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HBO Now explained: Everything we know, and a few things we don't

Jared Newman | April 13, 2015
HBO’s standalone streaming video service arrived on Apple devices and web browsers this week, but a few mysteries remain.

After months of build-up, HBO launched its long-awaited standalone streaming service on Wednesday.

It's called HBO Now, and it brings the network's library of original series, movies, specials, and documentaries to people who don't have a traditional cable or satellite TV subscription. The service costs $15 per month--roughly the same price HBO charges for its regular pay-TV network--and you can get started with a free 30-day trial.

Now that the service is up and running, we have answers to many of the questions that came up after HBO's announcement last month. But we're also still scratching our heads over a few details. Here's what we know, and what we don't:

Most users need an Apple device to sign up ...
HBO isn't selling HBO Now directly to users. Instead, it's working with third parties such as Apple, which is signing up and billing users through iTunes on iOS devices. HBO is also partnering with Internet service providers to handle sign ups and billing, though Cablevision is the only one on board for now.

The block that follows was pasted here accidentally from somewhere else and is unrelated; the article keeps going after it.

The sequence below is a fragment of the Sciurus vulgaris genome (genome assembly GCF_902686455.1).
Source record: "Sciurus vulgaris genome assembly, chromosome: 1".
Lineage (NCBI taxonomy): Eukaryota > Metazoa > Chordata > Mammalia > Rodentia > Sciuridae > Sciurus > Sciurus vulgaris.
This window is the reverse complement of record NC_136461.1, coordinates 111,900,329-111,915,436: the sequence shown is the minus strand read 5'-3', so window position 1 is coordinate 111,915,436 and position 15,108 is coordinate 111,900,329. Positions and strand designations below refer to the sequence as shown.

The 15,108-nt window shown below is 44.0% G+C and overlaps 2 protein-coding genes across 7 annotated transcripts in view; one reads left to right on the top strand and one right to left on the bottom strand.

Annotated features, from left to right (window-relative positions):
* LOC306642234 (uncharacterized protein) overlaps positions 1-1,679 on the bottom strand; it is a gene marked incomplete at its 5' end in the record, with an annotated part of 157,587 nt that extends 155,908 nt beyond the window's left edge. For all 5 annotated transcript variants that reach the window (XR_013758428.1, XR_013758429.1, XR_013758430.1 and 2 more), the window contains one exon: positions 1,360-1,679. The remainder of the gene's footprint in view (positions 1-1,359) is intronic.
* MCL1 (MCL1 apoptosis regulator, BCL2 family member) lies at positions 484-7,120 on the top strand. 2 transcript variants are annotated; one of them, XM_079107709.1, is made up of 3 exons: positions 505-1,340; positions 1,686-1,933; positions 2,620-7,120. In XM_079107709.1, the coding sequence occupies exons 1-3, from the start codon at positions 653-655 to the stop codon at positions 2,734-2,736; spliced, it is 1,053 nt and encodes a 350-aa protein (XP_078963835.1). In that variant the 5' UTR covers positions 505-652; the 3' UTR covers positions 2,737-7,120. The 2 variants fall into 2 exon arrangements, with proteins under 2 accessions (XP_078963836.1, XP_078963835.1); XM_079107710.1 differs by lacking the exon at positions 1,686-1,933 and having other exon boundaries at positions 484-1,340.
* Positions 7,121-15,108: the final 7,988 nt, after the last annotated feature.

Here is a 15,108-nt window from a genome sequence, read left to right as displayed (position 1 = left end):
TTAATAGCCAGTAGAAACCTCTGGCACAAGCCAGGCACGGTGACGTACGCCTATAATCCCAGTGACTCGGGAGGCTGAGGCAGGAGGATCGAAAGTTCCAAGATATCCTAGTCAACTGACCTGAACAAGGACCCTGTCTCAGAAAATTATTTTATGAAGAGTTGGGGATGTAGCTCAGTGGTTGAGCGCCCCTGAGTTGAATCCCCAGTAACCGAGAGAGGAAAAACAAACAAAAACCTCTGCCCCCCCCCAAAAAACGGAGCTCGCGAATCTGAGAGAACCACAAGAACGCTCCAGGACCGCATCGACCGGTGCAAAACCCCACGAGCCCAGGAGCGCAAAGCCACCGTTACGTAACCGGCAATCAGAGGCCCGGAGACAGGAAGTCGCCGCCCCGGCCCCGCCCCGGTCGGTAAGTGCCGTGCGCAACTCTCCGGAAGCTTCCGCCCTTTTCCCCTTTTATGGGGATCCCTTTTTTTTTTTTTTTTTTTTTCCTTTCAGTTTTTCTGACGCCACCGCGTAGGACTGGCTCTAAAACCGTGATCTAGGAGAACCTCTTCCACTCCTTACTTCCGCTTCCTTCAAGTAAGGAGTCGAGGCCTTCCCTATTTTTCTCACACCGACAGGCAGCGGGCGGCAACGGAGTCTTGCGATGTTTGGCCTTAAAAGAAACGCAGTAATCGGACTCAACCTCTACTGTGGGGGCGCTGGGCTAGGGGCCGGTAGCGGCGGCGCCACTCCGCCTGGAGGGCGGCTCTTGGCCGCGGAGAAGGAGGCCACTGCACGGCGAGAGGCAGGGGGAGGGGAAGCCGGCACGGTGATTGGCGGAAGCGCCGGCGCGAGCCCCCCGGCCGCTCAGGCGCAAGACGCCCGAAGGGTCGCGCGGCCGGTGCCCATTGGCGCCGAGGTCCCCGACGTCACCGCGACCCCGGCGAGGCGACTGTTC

What this means in practice is that you currently need an iPhone, iPad, or Apple TV to sign up for HBO Now, unless you live in an area where Cablevision provides Internet service. This is going to be the case for at least 90 days, during which Apple is the exclusive non pay-TV provider for HBO Now.

... But you don't need an Apple device to watch
Signing up for HBO Now through Apple does not restrict viewing to Apple devices. In addition to iPhones, iPads, and Apple TVs, you can also watch HBO Now through any desktop web browser, using the password you create during sign-up. (By extension, you can use a Chromecast to beam the video from a browser to your television.) An Android app is also coming soon, and HBO says it's working to support "additional devices" in the future.

It's a lot like HBO Go
For years, HBO has streamed nearly all of its programming through another service called HBO Go, but this still required you to subscribe to HBO through a traditional pay TV provider, or bum a login from someone who did. HBO Now opens up the same programming to anyone, even if you don't have cable or satellite TV at all.

In terms of content, HBO Now seems identical to HBO Go. Every episode of every original series is available for streaming, along with dozens of comedy specials, movies, sports programs, and specials. The two Apple TV apps are almost indistinguishable, though HBO Now's iPhone and iPad apps are a little spiffier than the HBO Go version.


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